Staging well-crafted feats of new all-American, neatly tucked away from the Valencia Street h-words

Radish's Old World salad with tomatoes, goat cheese, arugula, and summer squash come dressed with a full-throated vinaigrette


DINE On a recent midsummer's eve, I found myself gazing down the Valencia Street corridor and (with a slight squint of the eye) though: this is just like the Strip! This is like Vegas for hipst — but no. No more H-bombs from me. The question does remain, however, whether a neighborhood can be as utterly transformed as this part of the Mission has been and still remain a neighborhood. One sunny bit of proof that the answer might be yes is the recent opening of Radish, one of those small, slightly-off-the-beaten path, homemade-with-style places that have long made this city such an appealing place to eat.

Just as some of the better restaurants in Las Vegas are off the Strip, so Radish is a few but important steps off the parade route. It occupies a classic corner spot, an L of windows (including transom windows that have been carefully cleaned — not something you see every day), at 19th Street and Lexington. It feels rather far from the madding crowd — Lexington is a lovely, leafy lane — but it is central. There are some impressive oil paintings on the walls, something else you don't see every day.

The radish as a foodstuff has won mixed reviews down the ages. It is a crucifer and is therefore believed by some to have anti-cancer properties. But Pliny the Elder (the Roman writer and admiral who perished at Pompeii 1932 years ago last month) found the little root to be "vulgar" and a cause of "flatulence and eructation." Oh dear. Luckily, the menu at Radish doesn't emphasize radishes. In fact I spotted just one, a lone coin lurking in a side salad amid a swarm of halved pear tomatoes. Maybe it was a stray. Otherwise, the food is a cheerful mélange that moves winningly between all-American and new American — new-all American, if one is permitted to put it that way, with a slight Southern twist — n'all? — since the chef, Adam Hornbeck, grew up in Tennesee.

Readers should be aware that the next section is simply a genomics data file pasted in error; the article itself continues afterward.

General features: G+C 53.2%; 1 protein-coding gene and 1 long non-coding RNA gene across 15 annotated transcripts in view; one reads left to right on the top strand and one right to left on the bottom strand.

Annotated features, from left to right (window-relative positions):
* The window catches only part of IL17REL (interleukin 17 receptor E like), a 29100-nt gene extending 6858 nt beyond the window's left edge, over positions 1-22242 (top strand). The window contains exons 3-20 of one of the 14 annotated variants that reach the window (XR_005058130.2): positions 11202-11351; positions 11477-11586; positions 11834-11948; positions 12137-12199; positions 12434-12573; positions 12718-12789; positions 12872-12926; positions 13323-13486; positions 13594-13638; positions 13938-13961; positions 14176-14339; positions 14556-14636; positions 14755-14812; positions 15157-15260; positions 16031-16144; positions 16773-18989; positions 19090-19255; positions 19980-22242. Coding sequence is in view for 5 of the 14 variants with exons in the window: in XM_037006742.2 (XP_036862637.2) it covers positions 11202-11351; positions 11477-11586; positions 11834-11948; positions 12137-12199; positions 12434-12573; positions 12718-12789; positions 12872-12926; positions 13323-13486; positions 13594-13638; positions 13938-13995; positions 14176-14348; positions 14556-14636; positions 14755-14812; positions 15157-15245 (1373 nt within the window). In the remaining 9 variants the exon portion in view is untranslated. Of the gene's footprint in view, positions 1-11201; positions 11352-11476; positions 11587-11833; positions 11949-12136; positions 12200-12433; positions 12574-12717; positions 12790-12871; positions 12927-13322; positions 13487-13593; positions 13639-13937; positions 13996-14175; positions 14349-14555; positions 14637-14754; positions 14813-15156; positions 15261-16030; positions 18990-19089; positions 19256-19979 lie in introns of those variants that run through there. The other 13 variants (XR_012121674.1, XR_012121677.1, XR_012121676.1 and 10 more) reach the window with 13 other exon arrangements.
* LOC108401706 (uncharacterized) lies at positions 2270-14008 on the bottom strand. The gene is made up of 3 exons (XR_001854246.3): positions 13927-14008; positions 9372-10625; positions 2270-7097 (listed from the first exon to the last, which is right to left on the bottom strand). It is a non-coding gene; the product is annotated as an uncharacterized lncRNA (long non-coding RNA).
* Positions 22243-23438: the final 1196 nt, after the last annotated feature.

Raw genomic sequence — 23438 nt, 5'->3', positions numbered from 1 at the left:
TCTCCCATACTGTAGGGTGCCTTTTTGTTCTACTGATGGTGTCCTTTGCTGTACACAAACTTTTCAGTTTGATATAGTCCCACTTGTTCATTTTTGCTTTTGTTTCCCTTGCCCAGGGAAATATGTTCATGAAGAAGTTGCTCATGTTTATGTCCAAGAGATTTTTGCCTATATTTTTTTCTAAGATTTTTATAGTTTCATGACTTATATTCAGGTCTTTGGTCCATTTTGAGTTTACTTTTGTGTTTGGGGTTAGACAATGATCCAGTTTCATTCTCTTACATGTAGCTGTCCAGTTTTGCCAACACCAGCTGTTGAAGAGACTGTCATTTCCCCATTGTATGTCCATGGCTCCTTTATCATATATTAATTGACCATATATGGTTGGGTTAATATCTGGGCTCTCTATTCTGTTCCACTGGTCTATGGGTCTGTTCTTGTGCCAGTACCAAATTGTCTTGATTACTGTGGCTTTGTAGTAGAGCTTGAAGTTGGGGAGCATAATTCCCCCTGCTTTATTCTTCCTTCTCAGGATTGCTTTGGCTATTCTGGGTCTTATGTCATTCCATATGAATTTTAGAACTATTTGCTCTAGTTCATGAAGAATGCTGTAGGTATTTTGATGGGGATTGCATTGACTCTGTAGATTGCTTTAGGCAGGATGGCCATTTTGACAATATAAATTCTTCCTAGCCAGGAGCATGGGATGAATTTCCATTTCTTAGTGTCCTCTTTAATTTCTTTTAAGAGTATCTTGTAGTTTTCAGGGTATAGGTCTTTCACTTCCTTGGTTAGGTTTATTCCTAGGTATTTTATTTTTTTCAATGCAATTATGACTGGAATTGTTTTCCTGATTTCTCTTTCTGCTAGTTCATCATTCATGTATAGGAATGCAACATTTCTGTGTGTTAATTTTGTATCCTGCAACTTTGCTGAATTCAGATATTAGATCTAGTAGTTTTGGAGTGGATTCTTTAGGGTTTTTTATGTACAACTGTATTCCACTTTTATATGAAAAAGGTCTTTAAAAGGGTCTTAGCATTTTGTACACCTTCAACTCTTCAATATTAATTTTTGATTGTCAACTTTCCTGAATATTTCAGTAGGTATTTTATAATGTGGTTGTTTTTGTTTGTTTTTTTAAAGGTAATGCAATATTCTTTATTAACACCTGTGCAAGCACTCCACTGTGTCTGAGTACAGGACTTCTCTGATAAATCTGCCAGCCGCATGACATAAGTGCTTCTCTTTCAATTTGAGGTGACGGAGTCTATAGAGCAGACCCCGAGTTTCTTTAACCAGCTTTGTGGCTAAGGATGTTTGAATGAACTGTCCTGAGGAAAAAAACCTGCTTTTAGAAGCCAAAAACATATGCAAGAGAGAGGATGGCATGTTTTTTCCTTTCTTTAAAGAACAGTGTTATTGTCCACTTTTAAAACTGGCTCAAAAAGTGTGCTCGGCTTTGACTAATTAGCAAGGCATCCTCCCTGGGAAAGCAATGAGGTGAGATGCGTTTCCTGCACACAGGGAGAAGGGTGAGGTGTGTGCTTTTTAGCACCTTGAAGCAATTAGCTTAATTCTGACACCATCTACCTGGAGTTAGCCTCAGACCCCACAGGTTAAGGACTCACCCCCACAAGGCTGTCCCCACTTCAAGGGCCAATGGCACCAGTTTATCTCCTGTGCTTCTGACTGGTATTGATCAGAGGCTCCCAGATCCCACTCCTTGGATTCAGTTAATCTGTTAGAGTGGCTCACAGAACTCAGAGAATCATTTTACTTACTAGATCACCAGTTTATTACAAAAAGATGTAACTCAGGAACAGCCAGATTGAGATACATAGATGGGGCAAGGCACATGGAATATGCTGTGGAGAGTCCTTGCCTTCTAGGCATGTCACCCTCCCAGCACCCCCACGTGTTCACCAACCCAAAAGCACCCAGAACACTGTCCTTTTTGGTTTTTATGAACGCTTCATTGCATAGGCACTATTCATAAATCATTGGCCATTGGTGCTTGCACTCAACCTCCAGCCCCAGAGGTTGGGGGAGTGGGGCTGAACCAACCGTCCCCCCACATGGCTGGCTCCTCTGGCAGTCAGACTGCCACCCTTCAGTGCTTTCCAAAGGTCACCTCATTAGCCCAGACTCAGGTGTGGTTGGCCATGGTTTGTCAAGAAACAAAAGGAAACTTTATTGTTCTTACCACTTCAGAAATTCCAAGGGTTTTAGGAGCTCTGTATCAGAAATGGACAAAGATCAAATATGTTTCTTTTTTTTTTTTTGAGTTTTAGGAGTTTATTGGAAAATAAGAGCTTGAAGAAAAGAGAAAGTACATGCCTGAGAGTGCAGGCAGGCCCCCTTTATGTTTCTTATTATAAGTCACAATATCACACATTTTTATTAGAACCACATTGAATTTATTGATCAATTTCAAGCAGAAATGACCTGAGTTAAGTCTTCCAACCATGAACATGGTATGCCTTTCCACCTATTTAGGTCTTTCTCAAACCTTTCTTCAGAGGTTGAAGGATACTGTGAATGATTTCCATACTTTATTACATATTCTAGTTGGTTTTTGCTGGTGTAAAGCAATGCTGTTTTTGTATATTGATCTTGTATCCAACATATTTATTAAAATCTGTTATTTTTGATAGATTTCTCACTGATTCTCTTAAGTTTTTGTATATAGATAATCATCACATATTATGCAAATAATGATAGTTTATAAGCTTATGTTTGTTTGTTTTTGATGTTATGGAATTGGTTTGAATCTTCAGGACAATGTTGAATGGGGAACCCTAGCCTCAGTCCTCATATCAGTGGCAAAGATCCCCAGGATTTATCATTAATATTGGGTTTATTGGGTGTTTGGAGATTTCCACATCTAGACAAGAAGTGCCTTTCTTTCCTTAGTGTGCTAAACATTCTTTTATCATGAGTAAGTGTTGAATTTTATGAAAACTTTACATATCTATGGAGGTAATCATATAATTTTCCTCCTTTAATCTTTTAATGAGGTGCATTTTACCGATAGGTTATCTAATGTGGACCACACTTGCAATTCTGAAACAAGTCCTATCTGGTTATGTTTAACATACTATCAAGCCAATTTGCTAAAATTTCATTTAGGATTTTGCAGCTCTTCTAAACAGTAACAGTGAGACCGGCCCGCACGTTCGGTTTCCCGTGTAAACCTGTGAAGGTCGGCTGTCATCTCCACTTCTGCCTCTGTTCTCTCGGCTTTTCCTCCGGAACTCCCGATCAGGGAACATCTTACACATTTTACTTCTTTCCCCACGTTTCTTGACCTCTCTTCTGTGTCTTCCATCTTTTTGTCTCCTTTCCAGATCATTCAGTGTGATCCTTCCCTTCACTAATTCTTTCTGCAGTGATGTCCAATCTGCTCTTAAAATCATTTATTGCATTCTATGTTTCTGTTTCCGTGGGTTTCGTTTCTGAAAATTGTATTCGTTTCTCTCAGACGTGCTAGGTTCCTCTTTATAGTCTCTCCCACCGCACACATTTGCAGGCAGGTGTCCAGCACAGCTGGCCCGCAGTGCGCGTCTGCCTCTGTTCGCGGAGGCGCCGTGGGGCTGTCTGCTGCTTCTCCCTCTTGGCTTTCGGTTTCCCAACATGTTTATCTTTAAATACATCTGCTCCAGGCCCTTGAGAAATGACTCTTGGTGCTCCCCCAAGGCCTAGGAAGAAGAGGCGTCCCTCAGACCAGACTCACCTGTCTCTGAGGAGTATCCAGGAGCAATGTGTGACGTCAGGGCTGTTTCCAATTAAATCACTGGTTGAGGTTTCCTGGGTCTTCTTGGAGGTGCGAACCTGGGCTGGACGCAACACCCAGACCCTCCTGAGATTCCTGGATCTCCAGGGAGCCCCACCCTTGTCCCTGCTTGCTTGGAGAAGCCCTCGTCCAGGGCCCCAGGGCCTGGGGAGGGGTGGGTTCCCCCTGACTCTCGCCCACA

But someone in the kitchen has been to the north, all the way to Canada, judging by the poutine ($8) we found chalked onto the specials board one evening. Poutine is the dubious but wildly exciting friend your mother always wanted you to stay away from. Radish's version was a huge plate of French fries doused with gravy (almost a béchamel sauce, it seemed to me) and topped with shreds of crisp bacon and plenty of ripe avocado slices.

"There are 10,000 calories on this plate," came the complaint from across the table. Yes. And that was not too high a price to pay. If I were a budget-cutter, I might have dealt away the avocado, which brought some pretty color but otherwise was too subtle for such a muscle-y mess of a dish.

Mac 'n' cheese ($4.50) seemed to be nearly as calorie-dense as the poutine, but because it was served in a much more modest portion, in a small crock, it didn't send the needle on our calorimeter spinning. A nice alternate home for the poutine's avocado slices, incidentally, would have been the boldly tangy old world salad ($9), a neatly arranged English garden of sliced heirloom and cherry tomatoes, rounds of summer squash, smears of goat cheese, arugula leaves, and a full-throated balsamic vinaigrette that, like a compelling speaker, brought the constituents together and held them rapt.

Hornbeck's baby back ribs ($14) are really first in show. We found them to be spicy, smoky, and — most important — juicy. It was as if the meat were oozing liquid smoke. It doesn't matter how tasty your sauce or marinade is if you dry the ribs out when roasting them, and it is awfully easy to dry them out. To find them beautifully cooked and smartly seasoned, as here, was a real treat. The accompanying potato salad was, like its partner (a lone cob of grilled corn), very much a sidekick, but it had been carefully made with big, irregular chunks of new potato and plenty of paprika for color and kick.

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